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In the history of Western music theory, technical works written in Greek on the general subjects of “music” (μoνσική) and “harmonics” (αρμoνικά) play an anomalous role. On the one hand, they are not “Western,” especially in the linguistic and geographic senses reinforced in the Middle Ages by the gradual schism between Eastern and Western Christendom. On the other hand, the tradition never ceased to exert an influence during this period, not only because some parts of it were carried over into the West by authors writing in Latin, but also because the early church readily acknowledged and accepted – though not without reservations – the ancient power of music and its centrality to human existence. This combination of causes was sufficient to sustain an interest in early writings on music, especially those in Greek, throughout the Middle Ages. Thus, unlike other early Eastern traditions, the tradition represented by Greek works on music and harmonics assumed a prominence in the West even as it acquired a sense of the esoteric and foreign, a duality of character it retains in the modern conception of “ancient Greek music theory.”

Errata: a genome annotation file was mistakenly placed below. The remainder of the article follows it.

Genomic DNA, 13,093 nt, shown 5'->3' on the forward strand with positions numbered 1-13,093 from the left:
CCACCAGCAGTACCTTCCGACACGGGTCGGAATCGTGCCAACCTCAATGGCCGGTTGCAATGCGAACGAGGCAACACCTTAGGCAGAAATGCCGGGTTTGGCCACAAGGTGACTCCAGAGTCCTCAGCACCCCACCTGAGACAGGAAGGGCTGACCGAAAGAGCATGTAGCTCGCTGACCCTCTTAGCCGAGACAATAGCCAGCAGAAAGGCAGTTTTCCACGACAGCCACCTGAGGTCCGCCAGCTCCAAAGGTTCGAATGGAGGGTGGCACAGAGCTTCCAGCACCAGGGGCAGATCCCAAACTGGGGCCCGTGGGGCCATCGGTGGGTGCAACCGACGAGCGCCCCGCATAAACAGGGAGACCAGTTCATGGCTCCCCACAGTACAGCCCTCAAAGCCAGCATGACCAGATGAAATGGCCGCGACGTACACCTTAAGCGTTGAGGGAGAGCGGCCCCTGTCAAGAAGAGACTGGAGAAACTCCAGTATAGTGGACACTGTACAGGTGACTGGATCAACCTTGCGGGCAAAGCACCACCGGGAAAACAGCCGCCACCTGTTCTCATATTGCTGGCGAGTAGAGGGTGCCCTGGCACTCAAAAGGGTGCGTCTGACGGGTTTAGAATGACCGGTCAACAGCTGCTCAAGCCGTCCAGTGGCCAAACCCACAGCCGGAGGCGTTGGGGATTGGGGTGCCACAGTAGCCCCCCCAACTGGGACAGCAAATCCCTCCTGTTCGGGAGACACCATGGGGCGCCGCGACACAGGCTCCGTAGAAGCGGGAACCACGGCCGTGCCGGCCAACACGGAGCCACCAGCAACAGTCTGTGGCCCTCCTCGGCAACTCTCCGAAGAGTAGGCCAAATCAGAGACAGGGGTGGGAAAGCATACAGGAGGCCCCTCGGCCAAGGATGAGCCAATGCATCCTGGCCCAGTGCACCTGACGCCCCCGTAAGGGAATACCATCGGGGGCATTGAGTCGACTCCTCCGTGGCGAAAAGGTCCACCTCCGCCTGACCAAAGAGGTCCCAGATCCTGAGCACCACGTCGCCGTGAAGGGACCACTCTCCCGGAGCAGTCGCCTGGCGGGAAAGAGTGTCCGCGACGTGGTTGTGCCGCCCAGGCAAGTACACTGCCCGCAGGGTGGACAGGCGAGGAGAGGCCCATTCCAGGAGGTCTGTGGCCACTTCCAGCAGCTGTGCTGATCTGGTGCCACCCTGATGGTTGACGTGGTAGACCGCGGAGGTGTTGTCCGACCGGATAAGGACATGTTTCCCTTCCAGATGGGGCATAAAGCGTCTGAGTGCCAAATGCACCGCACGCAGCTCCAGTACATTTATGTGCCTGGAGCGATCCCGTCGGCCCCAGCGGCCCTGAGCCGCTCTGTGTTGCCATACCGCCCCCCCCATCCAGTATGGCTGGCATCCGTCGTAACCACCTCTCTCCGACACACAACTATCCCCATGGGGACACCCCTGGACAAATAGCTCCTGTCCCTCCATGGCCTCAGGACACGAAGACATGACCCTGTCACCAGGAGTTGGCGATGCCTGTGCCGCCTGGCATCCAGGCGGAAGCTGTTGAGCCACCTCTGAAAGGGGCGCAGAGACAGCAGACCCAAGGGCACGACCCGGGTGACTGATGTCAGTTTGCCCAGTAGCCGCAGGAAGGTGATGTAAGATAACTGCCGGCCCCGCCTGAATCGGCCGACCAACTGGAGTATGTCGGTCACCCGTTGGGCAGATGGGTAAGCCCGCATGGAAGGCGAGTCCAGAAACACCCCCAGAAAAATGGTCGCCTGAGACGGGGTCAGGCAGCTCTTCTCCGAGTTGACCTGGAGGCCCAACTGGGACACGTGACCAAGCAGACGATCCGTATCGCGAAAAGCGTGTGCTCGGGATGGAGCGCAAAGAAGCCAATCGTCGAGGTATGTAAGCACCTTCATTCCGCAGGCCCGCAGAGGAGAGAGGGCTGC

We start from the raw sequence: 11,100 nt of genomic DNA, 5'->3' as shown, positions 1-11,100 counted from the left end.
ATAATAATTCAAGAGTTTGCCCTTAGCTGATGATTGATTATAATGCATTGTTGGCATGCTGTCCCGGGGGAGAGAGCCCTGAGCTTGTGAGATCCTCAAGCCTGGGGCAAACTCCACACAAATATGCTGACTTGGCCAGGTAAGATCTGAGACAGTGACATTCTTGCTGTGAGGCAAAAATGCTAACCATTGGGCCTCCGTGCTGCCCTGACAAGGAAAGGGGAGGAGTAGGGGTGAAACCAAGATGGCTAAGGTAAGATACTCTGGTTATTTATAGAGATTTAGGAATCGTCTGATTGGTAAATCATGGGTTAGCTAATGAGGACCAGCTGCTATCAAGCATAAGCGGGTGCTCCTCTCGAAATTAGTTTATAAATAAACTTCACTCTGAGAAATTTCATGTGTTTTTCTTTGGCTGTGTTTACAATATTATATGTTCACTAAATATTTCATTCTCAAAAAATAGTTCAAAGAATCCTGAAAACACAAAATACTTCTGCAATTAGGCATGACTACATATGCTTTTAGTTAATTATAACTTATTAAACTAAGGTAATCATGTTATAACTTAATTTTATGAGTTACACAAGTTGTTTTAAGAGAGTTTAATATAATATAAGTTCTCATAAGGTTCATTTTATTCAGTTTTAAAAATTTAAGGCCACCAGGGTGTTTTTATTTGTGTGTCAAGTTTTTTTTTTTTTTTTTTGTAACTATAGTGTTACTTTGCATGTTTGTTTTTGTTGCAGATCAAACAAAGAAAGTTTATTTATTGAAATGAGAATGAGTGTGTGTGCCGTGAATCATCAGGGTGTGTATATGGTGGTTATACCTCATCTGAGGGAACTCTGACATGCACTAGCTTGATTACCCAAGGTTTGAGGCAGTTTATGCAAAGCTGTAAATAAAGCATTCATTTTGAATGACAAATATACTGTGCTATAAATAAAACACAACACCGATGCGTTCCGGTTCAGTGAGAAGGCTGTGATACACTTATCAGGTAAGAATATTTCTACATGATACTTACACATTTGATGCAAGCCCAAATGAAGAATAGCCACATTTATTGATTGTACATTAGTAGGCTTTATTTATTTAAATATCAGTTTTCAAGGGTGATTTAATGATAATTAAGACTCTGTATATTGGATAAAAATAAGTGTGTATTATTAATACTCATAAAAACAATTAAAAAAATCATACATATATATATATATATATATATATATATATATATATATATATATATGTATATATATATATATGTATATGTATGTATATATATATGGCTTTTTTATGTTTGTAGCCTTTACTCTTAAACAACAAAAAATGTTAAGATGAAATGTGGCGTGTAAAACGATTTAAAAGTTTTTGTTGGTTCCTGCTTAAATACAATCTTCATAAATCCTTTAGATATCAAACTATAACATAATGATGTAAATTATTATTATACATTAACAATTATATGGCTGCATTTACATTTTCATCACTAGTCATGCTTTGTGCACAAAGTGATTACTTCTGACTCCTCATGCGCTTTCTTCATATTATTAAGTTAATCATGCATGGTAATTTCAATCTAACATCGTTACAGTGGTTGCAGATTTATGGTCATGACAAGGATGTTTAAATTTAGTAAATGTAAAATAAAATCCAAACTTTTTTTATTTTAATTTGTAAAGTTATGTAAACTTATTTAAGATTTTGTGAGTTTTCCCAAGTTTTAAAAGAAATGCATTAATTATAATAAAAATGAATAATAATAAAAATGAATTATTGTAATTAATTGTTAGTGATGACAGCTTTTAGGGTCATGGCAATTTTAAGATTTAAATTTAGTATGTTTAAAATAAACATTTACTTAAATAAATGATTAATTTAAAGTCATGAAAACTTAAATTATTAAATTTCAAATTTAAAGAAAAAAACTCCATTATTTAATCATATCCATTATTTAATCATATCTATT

Prior to the Middle Ages, the tradition of writing technical works in Greek “on music” (περì μoνσικηs), on the subject of “harmonics” (άρμoνικά), or as a general introduction (εìσαγωγη) to one or both subjects was extraordinarily resilient, extending easily over eight centuries. But by the collapse of Rome in the fifth century CE, the tradition had become moribund, though certainly not entirely forgotten.
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